NAPLES — A 15-year-old who fatally stabbed his school mate will no longer face criminal prosecution.
A judge’s ruling, made public Tuesday, granted a motion to dismiss the second-degree murder charge against Jorge Saavedra in the death of 16-year-old Dylan Nuno on the grounds that he acted in self-defense under Florida’s “Stand Your Ground” law. The State Attorney’s Office has indicated that it will not appeal the ruling.
Nuno’s family and friends criticized Collier County Circuit Judge Lauren Brodie’s decision, calling it “unbelievable” and “heartbreaking.”
“We know this wasn’t the right decision,” said Dylan’s aunt, Adriana Nuno.“(The judge) is showing those kids it’s OK to get away with murder.”
Saavedra, who was 14 at the time of the stabbing, was charged as a juvenile. If found guilty, the former Palmetto Ridge High student would have been released by the age of 21.
Brodie’s ruling concluded that Saavadra, who said he was bullied and tried avoid a fight with Nuno, did not act unlawfully. She added that Saavadra had more than enough reason to believe he was in danger of death or great bodily harm.
Brodie based her decision this week on the findings from a two-day December hearing, during which students who witnessed the events Jan. 24, 2011, testified that several teens announced the fight on the bus, and Saavedra got off several stops early in Golden Gate Estates. Saavedra showed a pocket knife to two teens on the bus that afternoon.
In a nine-page document released Tuesday by the State Attorney’s Office, Brodie stated that by getting off the bus several stops before the location where the fight was to happen, Saavedra “demonstrated that, with or without a knife, (he) had no desire to fight with Dylan Nuno.”
Accompanied by several students, Dylan Nuno, a junior, followed Saavedra, a freshman, off the bus. He then punched him in the back of the head, according to court documents and testimony.
Saavedra attempted to get away once, witnesses said. He then stabbed Dylan Nuno 12 times in the chest and abdomen. Two of the blows caused fatal wounds, including one that nicked his heart.
In her decision, signed Dec. 30, 2011, the judge said Saavedra had “no duty to retreat” and was “legally entitled to meet force with force, even deadly force.”
“The defendant was in a place where he had a right to be and was not acting unlawfully. He had more than enough reason to believe he was in danger of death or great bodily harm ... (He) was under attack from the first punch to the back of his head until he stabbed Dylan Nuno.”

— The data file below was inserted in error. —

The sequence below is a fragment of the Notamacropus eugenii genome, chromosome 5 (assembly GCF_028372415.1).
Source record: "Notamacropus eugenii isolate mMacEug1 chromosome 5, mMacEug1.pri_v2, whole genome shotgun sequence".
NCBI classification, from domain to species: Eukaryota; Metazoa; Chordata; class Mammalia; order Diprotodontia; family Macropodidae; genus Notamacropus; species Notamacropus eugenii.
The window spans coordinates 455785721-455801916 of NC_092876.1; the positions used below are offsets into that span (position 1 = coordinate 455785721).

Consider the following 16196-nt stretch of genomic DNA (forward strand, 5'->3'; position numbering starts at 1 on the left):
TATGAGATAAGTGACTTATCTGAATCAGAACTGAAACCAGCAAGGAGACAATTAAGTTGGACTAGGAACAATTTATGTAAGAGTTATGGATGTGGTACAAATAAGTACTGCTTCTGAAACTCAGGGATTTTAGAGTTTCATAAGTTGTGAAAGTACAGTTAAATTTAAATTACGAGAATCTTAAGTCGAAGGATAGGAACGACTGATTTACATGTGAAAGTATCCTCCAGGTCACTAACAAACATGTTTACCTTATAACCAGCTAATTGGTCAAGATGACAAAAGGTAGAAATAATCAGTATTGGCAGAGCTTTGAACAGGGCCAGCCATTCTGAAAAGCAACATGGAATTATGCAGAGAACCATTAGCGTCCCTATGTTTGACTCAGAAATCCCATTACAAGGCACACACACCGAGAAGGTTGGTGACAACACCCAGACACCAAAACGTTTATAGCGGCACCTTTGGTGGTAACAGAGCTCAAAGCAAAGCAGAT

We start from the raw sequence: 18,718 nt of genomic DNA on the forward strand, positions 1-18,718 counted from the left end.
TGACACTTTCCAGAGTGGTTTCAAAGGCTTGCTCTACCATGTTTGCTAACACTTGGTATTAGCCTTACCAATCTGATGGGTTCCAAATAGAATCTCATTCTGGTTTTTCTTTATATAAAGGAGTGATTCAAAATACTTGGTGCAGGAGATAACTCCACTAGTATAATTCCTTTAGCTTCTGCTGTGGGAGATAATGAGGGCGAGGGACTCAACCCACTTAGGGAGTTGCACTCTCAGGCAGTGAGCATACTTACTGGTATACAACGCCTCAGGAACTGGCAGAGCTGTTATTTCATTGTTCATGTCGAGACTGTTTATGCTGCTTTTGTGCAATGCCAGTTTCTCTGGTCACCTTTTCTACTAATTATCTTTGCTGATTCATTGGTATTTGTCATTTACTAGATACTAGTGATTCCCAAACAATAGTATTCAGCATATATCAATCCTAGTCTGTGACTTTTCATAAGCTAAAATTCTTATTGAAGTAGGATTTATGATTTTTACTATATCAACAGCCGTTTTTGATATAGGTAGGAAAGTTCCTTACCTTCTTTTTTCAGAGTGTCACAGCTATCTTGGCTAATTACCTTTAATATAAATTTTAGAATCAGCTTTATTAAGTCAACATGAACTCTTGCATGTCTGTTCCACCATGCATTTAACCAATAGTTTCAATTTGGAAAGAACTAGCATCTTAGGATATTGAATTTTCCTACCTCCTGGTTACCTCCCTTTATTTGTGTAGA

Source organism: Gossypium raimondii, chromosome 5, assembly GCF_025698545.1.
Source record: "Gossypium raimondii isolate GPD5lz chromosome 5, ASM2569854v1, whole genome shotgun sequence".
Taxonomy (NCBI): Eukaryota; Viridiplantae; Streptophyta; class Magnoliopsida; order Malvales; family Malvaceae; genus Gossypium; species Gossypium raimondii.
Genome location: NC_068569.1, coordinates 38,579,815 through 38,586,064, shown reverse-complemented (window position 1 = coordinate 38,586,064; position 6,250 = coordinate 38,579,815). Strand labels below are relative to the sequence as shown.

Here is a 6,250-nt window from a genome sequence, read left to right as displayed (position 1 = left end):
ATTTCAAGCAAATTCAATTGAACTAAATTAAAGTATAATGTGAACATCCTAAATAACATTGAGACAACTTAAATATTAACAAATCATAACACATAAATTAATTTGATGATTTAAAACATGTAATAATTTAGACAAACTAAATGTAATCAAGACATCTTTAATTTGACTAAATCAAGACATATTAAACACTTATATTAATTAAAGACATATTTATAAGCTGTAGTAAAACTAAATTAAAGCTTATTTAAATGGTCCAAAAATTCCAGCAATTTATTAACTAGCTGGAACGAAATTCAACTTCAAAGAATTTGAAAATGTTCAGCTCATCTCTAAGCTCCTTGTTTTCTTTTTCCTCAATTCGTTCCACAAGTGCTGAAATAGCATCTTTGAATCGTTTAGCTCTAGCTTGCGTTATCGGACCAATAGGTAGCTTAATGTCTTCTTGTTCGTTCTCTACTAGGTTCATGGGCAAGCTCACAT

Prosecutors will not be appealing the case, a move that upset Dylan Nuno’s family and friends.
“We’ve reviewed the decision,” said Samantha Syoen, spokeswoman for the State Attorney’s Office. “There does not appear to be any issues to appeal.”
Saavedra’s lawyer, Donald Day, called the case “a tragedy all the way around.” Saavedra is currently living with his family in Miami.
“My reaction is there is no winner at all in this case,” Day said. “My client’s family feels terribly for the Nuno family.”
The judge’s decision came as a surprise to Adriana Aradas, 19, a close friend of Dylan Nuno who sat with his family for the December hearing, wearing a T-shirt emblazoned with messages for the teen.
“I wasn’t’ expecting that at all,” Aradas said. “At the last hearing, there was so much against Jorge.”
During that hearing, students recounted for the judge previous altercations between the two teens, including one instance on the bus when something was lobbed from the back, where Dylan Nuno sat, to the front, where Saavedra was.
The judge also highlighted that Saavedra would skip school or find other ways home to avoid the bus.
Though the judge’s order does not mention the term “bullying,” which was heavily used by the defense, it does describe “taunting comments” from Dylan Nuno and two other male teens shortly before the fight.
Dylan Nuno’s family and friends have defended the teen, saying repeatedly he was not a bully and in fact transferred from Lely High School to Palmetto Ridge to escape taunting himself.
Their hopes for a bench trial before Brodie are now gone, weeks before the anniversary of his death and what would have been Dylan Nuno’s 18th birthday.
“Brodie’s decision is not setting a good example for children or adults,” said Kim Maxwell, Dylan Nuno’s mother. “I truly do not want this type of tragedy to happen to another innocent family.”
Yet after months of seeing Saavedra in the courtroom, there is some closure in the fact that they will no longer have to see the teen’s killer on what at times in 2011 was on a monthly basis.
“Whatever happens, whether (Saavedra) would have gotten time, it’s not going to bring Dylan back,” said Adriana Nuno. “We’ll have to move on, unfortunately without our Dylan.”
Staff reporter Jacob Carpenter contributed to this report.